Expected date of completion: November 2015

Abstract of thesis:

The development challenge in Kenya is how to increase growth and eliminate poverty. Almost half of the country’s 44.35 (2014 estimated) million people are poor. The country faces trade-offs in deciding which sectors to invest on, how to boost domestic and foreign investment, how far to liberalise trade and services, and how to ensure that growth helps achieve the millennium development goals. Tourism and aviation are two important sectors of the Kenyan economy. As the third highest contributor to gross domestic product, Kenya‘s tourism is being promoted by the government as a source of economic growth and poverty alleviation. It is also a cornerstone of the country‘s new development blueprint covering the period 2008 to 2030. The government of Kenya reports that the tourism sector through its direct and multiplier effects contributed 10 per cent of the GDP in 2014 and employed 9 per cent of the total workforce. Given its structure (that is, mix of small and large businesses that draw upon domestic, regional and international markets) and components (especially natural and manmade attractions), tourism is complex, cross sectoral and highly dynamic. But it not predetermined to be positive for the economy as a whole.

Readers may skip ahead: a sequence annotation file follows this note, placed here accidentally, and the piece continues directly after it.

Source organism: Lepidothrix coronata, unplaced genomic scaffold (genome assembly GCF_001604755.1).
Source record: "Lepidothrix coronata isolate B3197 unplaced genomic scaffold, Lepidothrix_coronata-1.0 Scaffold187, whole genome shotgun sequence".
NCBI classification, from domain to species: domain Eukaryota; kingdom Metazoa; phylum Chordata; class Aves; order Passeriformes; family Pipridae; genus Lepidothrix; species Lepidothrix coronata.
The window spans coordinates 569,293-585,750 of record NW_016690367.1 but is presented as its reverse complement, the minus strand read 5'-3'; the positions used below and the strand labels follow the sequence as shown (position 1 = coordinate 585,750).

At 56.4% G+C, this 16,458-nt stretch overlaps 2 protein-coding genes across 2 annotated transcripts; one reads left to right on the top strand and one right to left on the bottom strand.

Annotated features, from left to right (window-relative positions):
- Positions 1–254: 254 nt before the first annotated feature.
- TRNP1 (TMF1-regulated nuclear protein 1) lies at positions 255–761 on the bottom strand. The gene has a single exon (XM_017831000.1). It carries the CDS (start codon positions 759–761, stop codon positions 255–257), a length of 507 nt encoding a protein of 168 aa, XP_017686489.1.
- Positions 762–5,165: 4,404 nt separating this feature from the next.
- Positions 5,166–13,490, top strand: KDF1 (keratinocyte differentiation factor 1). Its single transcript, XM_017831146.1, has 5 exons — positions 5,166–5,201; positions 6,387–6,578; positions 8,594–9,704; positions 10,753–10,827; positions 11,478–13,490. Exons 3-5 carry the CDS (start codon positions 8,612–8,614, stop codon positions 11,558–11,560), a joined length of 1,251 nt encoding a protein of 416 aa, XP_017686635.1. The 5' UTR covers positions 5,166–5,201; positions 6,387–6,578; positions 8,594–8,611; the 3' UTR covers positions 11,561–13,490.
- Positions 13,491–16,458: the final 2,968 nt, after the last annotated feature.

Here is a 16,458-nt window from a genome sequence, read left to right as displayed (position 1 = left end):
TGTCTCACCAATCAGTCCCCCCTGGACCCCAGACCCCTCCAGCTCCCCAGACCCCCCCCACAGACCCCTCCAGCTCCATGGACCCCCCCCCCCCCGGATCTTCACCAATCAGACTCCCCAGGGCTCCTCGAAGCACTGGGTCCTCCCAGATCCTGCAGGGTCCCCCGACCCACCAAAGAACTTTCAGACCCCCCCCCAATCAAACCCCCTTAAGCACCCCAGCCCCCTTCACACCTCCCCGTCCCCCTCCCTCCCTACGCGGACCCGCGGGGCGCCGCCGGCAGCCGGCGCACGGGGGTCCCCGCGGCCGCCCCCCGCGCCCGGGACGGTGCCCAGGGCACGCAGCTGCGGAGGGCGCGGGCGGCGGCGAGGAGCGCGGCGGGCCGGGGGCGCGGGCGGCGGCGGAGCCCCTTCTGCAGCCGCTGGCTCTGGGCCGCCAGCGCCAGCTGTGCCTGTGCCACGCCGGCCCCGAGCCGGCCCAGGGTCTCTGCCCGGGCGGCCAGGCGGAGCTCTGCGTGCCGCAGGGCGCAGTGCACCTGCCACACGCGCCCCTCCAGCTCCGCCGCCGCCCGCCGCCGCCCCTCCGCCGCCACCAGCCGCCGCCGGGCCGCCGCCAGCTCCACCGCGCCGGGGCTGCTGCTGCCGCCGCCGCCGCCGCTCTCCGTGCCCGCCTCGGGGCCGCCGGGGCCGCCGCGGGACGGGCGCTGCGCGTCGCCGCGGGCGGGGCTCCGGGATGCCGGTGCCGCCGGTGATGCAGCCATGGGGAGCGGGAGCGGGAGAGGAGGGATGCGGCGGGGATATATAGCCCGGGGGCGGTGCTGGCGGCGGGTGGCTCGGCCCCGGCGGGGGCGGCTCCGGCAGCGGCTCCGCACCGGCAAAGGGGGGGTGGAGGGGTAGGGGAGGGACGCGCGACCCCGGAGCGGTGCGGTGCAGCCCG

Air access is crucial for Kenya’s tourism industry. Given the geographical position of the region, the under-development of surface transport connection of the region with the rest of Africa, air transport in Kenya needs to be developed further, to facilitate its economic integration and growth. In recent years more attention has been given to the impacts of aviation regimes on tourism. It has been argued that further liberalisation of air services in developing countries is likely to lead to substantial growth in tourism traffic and receipt. Tourism expansion will reduce poverty by generating additional employment for the poor or increasing tax collection. However, no previous study has focused on investigating the relationship between air transport and tourism growth or quantifying tourism in Kenya at a highly disaggregated level. It is also important to point out that forward and backward linkages between the Kenyan tourism industry and the local economy are under researched and several articles allude to welfare effects of tourism but rarely do they give rigorous proof of these allegations.